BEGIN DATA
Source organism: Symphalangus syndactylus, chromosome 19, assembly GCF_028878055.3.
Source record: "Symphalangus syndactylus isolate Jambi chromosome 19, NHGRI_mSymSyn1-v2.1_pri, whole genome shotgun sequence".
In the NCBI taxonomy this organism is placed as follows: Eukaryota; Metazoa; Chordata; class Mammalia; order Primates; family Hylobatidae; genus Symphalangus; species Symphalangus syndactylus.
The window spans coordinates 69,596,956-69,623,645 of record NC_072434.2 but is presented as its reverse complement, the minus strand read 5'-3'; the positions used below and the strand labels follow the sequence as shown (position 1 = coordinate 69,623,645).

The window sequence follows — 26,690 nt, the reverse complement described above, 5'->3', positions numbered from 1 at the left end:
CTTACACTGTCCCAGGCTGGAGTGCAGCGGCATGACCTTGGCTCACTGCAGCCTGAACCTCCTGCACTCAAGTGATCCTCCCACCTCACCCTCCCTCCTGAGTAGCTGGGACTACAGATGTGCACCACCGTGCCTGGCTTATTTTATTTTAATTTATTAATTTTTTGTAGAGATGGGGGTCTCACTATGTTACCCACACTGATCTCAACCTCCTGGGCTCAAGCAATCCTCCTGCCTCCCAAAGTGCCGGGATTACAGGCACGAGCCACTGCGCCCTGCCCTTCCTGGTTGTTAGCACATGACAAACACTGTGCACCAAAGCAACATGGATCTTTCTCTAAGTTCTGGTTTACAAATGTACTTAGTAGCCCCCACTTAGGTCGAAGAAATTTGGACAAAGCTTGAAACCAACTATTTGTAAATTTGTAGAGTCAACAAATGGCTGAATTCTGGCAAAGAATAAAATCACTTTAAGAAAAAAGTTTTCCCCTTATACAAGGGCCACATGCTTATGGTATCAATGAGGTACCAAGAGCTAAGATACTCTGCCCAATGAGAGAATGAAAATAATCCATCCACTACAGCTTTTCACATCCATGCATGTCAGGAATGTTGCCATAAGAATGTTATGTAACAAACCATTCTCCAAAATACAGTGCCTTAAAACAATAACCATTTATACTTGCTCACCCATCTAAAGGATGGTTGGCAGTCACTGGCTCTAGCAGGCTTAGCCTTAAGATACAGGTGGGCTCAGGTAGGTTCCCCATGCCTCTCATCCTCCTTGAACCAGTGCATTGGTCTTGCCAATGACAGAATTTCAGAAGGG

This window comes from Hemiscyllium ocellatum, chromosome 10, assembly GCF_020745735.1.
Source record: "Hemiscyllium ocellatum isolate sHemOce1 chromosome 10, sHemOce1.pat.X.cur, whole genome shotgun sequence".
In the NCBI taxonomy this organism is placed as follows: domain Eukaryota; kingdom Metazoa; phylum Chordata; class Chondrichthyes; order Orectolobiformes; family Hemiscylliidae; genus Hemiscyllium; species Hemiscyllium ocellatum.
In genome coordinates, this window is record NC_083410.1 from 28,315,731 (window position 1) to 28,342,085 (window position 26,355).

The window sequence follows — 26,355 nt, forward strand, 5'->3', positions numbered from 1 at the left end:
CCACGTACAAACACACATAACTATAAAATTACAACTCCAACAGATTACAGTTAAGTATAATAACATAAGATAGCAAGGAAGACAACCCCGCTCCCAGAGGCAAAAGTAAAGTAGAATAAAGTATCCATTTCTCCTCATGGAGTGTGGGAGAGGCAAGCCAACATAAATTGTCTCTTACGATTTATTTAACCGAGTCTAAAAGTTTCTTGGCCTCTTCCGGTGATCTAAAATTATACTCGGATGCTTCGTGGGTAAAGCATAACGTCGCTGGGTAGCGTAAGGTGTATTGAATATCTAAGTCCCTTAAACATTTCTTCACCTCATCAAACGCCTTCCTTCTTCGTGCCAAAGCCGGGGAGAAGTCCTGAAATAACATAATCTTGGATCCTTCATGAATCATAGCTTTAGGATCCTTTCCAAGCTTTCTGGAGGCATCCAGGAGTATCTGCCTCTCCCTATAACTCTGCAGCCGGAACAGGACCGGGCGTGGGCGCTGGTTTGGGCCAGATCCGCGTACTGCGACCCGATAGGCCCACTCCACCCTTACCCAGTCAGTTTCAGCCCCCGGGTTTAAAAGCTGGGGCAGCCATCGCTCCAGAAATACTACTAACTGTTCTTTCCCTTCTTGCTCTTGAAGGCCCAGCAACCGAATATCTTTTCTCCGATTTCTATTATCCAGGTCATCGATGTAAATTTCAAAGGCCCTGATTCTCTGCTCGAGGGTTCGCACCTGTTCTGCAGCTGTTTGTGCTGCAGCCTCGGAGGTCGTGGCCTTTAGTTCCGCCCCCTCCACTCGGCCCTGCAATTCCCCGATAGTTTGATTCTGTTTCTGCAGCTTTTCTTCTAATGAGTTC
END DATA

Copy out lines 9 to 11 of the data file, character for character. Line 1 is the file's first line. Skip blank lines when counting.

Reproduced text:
In the NCBI taxonomy this organism is placed as follows: domain Eukaryota; kingdom Metazoa; phylum Chordata; class Chondrichthyes; order Orectolobiformes; family Hemiscylliidae; genus Hemiscyllium; species Hemiscyllium ocellatum.
In genome coordinates, this window is record NC_083410.1 from 28,315,731 (window position 1) to 28,342,085 (window position 26,355).

The window sequence follows — 26,355 nt, forward strand, 5'->3', positions numbered from 1 at the left end: